If bigger is better, if 5K is better, if Skylake is better, if up to 32 GB of RAM, 3 TB of Fusion Drive or 1 TB of flash drive are better, and if space and money are secondary concerns, the 27-inch Retina 5K iMac is for you!
Buy now from Apple (opens in new tab)
Still have questions?
If you're having an especially hard time deciding between the 21.5-inch Retina 4K iMac and the 27-inch Retina 5K iMac, check out our iMac forums for extra help and discussion!
Rene Ritchie is one of the most respected Apple analysts in the business, reaching a combined audience of over 40 million readers a month. His YouTube channel, Vector, has over 90 thousand subscribers and 14 million views and his podcasts, including Debug, have been downloaded over 20 million times. He also regularly co-hosts MacBreak Weekly for the TWiT network and co-hosted CES Live! and Talk Mobile. Based in Montreal, Rene is a former director of product marketing, web developer, and graphic designer. He's authored several books and appeared on numerous television and radio segments to discuss Apple and the technology industry. When not working, he likes to cook, grapple, and spend time with his friends and family.
I'm interested to see the performance impact of the 24GB fusion drive. Whilst I'm used to Apple soldering RAM and making things impossible to upgrade, reducing the total SSD space on a fusion drive is a big change. As someone with a Mac Mini, the iMac lineup is something I look at for my next desktop. The original fusion was ok, the new one is unbalanced either at 1TB or 2TB.
2 TB with 128 GB of flash seems okay, what's unbalanced to you?
Just that the 1TB fusion drive used to have 128GB, I'd prefer the 2TB to offer 256GB of SSD space. If I double the drive size I'd like both bits to double. I think the price differences justify this. From 1TB to 1TB fusion is $100, up to 256SSD is a further $100 and then finally a 2TB fusion an additional $100.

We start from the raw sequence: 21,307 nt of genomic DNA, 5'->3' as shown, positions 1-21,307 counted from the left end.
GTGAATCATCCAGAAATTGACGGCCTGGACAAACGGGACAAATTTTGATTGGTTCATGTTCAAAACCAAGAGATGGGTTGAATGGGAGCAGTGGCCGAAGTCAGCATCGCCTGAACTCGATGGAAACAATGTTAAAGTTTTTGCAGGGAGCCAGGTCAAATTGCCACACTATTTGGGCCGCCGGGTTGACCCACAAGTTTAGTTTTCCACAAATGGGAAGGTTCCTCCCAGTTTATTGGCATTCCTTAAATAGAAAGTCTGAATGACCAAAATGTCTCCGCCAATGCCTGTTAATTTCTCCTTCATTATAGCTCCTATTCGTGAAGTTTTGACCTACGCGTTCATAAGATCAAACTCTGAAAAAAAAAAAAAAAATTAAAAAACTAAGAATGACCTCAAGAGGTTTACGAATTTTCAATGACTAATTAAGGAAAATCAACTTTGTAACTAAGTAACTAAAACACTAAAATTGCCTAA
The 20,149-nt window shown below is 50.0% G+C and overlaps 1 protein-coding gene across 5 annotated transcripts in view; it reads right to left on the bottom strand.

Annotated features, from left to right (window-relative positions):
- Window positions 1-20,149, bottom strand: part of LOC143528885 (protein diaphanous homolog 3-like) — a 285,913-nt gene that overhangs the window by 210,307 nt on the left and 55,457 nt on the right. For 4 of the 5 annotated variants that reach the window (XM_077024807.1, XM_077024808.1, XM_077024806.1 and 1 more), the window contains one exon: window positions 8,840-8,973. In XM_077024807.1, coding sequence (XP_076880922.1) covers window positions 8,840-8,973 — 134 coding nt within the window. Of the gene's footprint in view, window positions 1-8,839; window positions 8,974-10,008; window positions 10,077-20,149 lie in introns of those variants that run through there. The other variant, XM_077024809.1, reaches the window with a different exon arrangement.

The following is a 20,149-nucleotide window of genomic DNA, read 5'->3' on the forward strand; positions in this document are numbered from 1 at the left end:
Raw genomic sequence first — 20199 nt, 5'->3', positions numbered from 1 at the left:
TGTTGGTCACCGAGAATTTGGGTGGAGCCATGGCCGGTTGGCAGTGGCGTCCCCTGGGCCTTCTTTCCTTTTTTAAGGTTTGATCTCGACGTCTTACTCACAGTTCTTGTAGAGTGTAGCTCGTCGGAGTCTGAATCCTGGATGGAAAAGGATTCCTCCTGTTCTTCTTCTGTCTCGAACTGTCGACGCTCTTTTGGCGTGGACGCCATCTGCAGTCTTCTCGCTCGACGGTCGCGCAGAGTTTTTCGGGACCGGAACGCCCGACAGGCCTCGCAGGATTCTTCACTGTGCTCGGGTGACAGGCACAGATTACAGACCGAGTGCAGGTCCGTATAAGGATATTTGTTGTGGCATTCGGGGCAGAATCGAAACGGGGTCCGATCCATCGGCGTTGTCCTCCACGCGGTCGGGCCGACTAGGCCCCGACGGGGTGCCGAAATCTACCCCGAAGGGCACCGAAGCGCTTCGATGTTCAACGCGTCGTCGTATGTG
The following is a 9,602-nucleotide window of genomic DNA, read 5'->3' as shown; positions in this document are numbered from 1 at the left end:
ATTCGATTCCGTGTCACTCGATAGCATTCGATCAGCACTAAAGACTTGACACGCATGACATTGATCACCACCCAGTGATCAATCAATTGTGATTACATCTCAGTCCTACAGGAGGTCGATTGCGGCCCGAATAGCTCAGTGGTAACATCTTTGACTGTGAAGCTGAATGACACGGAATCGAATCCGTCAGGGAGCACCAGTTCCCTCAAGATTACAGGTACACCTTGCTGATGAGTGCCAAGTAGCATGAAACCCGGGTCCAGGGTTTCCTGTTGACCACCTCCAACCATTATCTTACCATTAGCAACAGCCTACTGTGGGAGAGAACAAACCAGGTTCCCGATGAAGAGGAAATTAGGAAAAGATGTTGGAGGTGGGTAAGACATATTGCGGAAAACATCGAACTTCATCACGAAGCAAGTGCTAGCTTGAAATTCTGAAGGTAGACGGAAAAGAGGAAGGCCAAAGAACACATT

Good article as usual, Rene. I can understand why you would choose to compare the two Retina models but in reality, I suspect the decision for knowledgeable buyers will be the 21.5-inch non-Retina vs. the 27-inch Retina. In other words, the cost-conscious light user vs. the productivity-oriented user. If the standard display weren't world class to begin with, I wouldn't say this but let's face it – for the average user, Retina is overkill with an unjustifiable price tag. You don't need ultra-high resolution to check email, post on Facebook, surf the Web, write the occasional letter, or even manage photos. The $1,299 stock 21.5-inch model with 8GB of RAM and spinning hard drive is an incredible machine and a bargain to boot. I would say if you're considering the smaller Retina iMac, go non-Retina instead.. Spend the $200 savings on AppleCare (from B&H) and a TimeMachine backup drive. If you really want Retina, see the next paragraph. As someone who has made his living on the Mac since System 7, I'm the productivity-oriented type. My efficiency (and pleasure, I might add) would go way down if I were to use Photoshop, Illustrator, Excel, or even Quicken on a 21.5-inch display regardless of resolution. And yet as fussy as I am about each pixel, Retina is still borderline overkill for me. I know this because my last machine was a 2012 27-inch iMac, non-Retina of course. Will my new 27-inch Retina (Fusion and extra RAM) iMac serve me well for years to come? Is it a dream machine? YES. Do my emailing, Facebook-posting friends need a Retina display of any size? NO.